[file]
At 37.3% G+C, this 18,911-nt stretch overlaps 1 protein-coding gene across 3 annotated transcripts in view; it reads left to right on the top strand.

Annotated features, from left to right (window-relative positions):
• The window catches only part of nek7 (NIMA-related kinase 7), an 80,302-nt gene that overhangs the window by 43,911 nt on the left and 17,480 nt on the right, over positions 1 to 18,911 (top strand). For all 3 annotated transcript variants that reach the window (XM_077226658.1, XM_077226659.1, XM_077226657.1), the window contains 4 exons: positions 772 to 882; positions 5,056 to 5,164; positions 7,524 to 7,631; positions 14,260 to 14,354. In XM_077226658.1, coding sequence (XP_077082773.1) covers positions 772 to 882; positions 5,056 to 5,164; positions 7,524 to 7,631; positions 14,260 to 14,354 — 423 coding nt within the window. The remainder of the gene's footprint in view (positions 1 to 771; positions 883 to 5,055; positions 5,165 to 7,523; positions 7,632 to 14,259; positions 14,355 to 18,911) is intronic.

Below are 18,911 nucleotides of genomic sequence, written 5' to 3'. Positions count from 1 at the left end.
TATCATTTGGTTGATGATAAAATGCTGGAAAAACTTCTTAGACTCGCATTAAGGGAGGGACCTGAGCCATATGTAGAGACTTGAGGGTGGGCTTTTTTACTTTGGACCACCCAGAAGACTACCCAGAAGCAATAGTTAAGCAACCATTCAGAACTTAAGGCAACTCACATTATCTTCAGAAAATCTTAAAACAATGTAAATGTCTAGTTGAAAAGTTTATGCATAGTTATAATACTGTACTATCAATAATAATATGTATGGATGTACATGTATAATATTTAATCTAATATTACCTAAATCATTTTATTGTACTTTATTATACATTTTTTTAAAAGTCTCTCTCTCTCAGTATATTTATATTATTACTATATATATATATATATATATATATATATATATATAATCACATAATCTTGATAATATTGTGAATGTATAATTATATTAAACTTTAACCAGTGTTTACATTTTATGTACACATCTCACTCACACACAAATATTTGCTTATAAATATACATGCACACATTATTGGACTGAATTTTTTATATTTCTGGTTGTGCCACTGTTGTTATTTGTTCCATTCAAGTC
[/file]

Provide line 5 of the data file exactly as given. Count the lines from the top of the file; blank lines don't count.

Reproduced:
TATCATTTGGTTGATGATAAAATGCTGGAAAAACTTCTTAGACTCGCATTAAGGGAGGGACCTGAGCCATATGTAGAGACTTGAGGGTGGGCTTTTTTACTTTGGACCACCCAGAAGACTACCCAGAAGCAATAGTTAAGCAACCATTCAGAACTTAAGGCAACTCACATTATCTTCAGAAAATCTTAAAACAATGTAAATGTCTAGTTGAAAAGTTTATGCATAGTTATAATACTGTACTATCAATAATAATATGTATGGATGTACATGTATAATATTTAATCTAATATTACCTAAATCATTTTATTGTACTTTATTATACATTTTTTTAAAAGTCTCTCTCTCTCAGTATATTTATATTATTACTATATATATATATATATATATATATATATATATATAATCACATAATCTTGATAATATTGTGAATGTATAATTATATTAAACTTTAACCAGTGTTTACATTTTATGTACACATCTCACTCACACACAAATATTTGCTTATAAATATACATGCACACATTATTGGACTGAATTTTTTATATTTCTGGTTGTGCCACTGTTGTTATTTGTTCCATTCAAGTC